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The Hoofprint Online

The Hoofprint Online

The Hoofprint Online

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Beat the Heat

Some ZHS sports’ teams have been forced to rearrange their practice times to combat the extreme temperatures.

Heat waves bounce off the road, making it look like there are puddles 100 feet away on the drive to school. A layer of sweat glistens atop every student’s forehead as he or she walks through the courtyard. Hands are sticky, hair is sweaty, and hallways are smelly as students desperately try to survive the excessive heat. 

But as bad as it is for students, it’s 10 times worse for athletes. Due to the dangerously high heat index, the football, swim, and cross-country teams have been forced to rearrange their practice times, with football now practicing from 6:00 a.m. to 6:40 a.m., swim now practicing from 5:45 p.m. to 7:00 p.m., and cross-country now practicing from 5:30 a.m. to 6:30 a.m. 

Before the decision to shift practice times was made, athletes were uncomfortable at best and endangered at worst. Evelyn Deroche (11) of the ZHS swim team said, “Hot water makes you swim slower and overheat easier, so practice was very tiring.” And she’s right; if the temperature of the pool water is the same as your body temperature (98 degrees), you will overheat and could lose consciousness.

It was kind of hard to breathe, and I felt like I was going to pass out at practice.

— Quinn Langley

Additionally, cross-country athletes had difficulty training before the practice time was changed. Cross-country runner Quinn Langley (9) said, “It was kind of hard to breathe, and I felt like I was going to pass out at practice.” Running in such hot and humid conditions can make getting oxygen extremely difficult, causing runners to exhaust quickly. Runner Landon Deignan (10) describes his experience getting sick from practicing in the heat: “Even though I do hydrate a lot… I became sick from pushing myself too hard or just from the heat.”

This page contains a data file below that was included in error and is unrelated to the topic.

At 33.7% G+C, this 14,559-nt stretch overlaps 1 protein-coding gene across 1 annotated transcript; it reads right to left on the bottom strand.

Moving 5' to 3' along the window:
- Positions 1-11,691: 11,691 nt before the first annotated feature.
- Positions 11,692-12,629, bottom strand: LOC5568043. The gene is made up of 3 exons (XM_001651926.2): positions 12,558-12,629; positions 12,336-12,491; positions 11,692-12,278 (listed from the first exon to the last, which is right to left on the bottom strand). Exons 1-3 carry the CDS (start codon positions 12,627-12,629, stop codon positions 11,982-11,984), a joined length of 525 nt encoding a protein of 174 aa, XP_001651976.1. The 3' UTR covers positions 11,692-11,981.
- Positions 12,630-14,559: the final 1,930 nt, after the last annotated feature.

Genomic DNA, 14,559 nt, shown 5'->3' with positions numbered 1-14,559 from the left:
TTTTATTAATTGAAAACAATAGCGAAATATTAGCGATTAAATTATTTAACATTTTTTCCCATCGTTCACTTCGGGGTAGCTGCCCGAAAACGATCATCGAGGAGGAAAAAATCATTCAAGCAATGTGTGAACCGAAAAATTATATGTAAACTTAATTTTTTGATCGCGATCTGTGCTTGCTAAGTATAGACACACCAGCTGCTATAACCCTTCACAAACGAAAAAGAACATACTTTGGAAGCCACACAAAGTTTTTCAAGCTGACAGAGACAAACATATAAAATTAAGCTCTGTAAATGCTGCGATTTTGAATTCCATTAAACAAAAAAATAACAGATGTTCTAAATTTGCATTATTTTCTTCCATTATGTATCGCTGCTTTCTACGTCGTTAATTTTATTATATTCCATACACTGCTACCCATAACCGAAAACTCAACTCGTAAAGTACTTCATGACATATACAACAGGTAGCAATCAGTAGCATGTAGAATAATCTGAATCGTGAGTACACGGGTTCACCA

Even though I do hydrate a lot… I became sick from pushing myself too hard or just from the heat.

— Landon Deignan

Now that practice times have been shifted, some athletes are happier than others. Kellen Conachen (12) of the football team said, “I appreciate having the opportunity to get my practices done earlier in the morning. That way it frees up time for me later in the day… to get my homework done.” While it is a sound point, others feel differently.

I appreciate having the opportunity to get my practices done earlier in the morning. That way it frees up time for me later in the day… to get my homework done.

— Kellen Conachen

 

I don’t have access to a computer before practice. All my homework has to be done after practice [after 7:00 p.m.], and with morning practice starting at 5:00 [a.m.] on Fridays, I don’t want to stay up very late.

— Evelyn Deroche

Deroche expresses the hassle that is completing her homework now that her swim practice is pushed back: “I don’t have access to a computer before practice. All my homework has to be done after practice [after 7:00 p.m.], and with morning practice starting at 5:00 [a.m.] on Fridays, I don’t want to stay up very late.” Furthermore, the cross-country team doesn’t have the time to give every runner the opportunity to shower after practice, so runners like Langley and Deignan feel sweaty and uncomfortable throughout the day. “I’m very tired during school and super sweaty… I feel like it makes [me] less motivated to do schoolwork,” said Langley.

While the shift in practice times was necessary for the health and safety of these teams, it is also considerably inconvenient for many athletes. Hopefully, temperatures return to normal in the next few weeks and practice times can resume as normal. 

 

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About the Contributors
Maddy Snyder, Online News Co-Editor-in Chief
Maddy Snyder (11) is co-Editor-in-Chief of The Hoofprint Online. As a freshman, she noticed the school didn't have a newspaper anymore, so in her sophomore year, she created The Hoofprint Online with the help of Alyvia Pierson and Laila Sanders. Maddy plans to grow the newspaper over the course of her high school career, creating something that will outlive her time at Zachary High. Outside of school, Maddy enjoys swimming, reading, shopping, and hanging out with her friends. She aspires to one day write as a foreign correspondent.
Maximo Gennaro, Online Staff Writer
Maximo Gennaro (9) is a staff writer for The Hoofprint Online news. Maximo is on the ZHS cross country team and track team.  
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    MikeAug 17, 2023 at 11:08 am

    Excellent writing Hoofprint journalists! This heatwave has been tough. Great to hear the voices of ZHS through the numerous quotes.

    Reply